I recently had some additions to my journal family when I got my thank you goodies for judging Revenge of Eve‘s P4J contest. Rather than saving some journals for later, I decided to get all four going at once, each with a slightly different purpose. As you can see below, I’m one of the most unartistic people in the world. I can barely draw a straight line, for crying out loud. I like to use stickers but I’m running very low on those and haven’t gotten around to getting some more.
This is the journal on the far left in the picture, with the pineapples on it. It’s from Candace of Revenge of Eve. This is my “therapy journal”, with my favourite bits and pieces from things like CBT, DBT, AND ACT. It’s also where I’ll keep track of the skills I’m trying to work on and the distorted thoughts I’m able to identify.
The journal that’s the second from the left in the picture above is what I started with when I first got into bullet journalling earlier this year. It’s pretty packed full, but I’m still using the daily gratitude log and monthly overview tracker in this journal rather than transferring them over to another journal.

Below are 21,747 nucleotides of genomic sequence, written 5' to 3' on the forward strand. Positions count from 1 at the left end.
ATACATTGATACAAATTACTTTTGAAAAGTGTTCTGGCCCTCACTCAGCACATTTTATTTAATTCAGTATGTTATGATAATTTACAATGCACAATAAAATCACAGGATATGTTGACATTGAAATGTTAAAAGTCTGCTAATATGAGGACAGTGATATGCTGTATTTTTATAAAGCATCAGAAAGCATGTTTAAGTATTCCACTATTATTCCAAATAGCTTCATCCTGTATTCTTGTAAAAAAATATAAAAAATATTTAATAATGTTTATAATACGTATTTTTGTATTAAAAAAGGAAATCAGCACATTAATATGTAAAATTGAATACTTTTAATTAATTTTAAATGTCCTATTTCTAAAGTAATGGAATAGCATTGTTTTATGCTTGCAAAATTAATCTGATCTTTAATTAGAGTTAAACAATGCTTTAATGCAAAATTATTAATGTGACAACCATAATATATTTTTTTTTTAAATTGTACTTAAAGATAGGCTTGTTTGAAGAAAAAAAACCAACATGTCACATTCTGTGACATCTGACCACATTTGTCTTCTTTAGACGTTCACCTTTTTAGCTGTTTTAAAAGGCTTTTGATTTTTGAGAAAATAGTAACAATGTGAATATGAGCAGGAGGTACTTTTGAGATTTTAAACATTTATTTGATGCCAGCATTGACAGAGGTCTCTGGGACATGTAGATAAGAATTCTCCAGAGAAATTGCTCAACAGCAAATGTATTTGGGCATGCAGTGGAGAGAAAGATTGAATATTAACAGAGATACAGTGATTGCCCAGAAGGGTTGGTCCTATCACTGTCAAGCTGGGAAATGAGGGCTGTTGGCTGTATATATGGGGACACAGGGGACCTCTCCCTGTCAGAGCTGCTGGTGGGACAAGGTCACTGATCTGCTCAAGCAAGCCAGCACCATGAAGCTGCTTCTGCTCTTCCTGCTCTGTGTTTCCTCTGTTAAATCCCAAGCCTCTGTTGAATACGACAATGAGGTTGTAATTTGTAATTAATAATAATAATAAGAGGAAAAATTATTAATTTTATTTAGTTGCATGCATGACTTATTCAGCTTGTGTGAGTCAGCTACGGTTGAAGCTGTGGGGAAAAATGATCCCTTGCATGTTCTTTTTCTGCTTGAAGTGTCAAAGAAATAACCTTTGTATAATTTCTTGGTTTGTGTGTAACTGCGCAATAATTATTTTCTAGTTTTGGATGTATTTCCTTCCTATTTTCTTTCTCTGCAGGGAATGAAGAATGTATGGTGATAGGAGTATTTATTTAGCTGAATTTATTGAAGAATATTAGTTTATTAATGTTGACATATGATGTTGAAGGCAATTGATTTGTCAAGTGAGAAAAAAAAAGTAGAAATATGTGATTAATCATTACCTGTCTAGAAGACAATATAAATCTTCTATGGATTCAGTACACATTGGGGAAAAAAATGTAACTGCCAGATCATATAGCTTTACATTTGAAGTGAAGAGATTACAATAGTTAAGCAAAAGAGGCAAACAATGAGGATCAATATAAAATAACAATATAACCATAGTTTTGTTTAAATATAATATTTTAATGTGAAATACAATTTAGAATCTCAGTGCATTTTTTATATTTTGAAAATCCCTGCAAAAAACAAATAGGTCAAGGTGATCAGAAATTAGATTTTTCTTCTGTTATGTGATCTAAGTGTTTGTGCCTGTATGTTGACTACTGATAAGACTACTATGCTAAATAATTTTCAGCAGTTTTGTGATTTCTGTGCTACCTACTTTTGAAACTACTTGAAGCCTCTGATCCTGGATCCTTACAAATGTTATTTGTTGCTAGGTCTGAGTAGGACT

The journal that’s the third from the left is also from Revenge of Eve. It has four different guided mindfulness-based page spreads. It’s set up as a daily journal but I’m using the four spreads to cover a week instead.
This is the journal on the far right, and it’s sort of a carry-over bullet journal that I started when I was running out of space in the first one. I have a weekly summary section, and this is what I use to write my weekend wrap-up blog entries. I also started a mood tracker in this journal. I had previously been using the Pacifica app, but as the year has progressed, I’ve gone from doing all my tracking in apps to all of it in my journals.
So that’s my journal situation right now. It’s slightly more artistic than these pages convey, but not much. I love seeing pretty pictures on WordPress and Pinterest of people’s elaborate bullet journal pages, but unfortunately, I’m just not that person. I’m ok with that, though, because even if the insides aren’t necessarily pretty, the outsides are, and they function very well.
If you journal, has your approach evolved over time?
This how-to guide on creating a bullet journal to support mental health is available free from the MH@H Store. My approach isn’t about artistry; it’s all about functionality.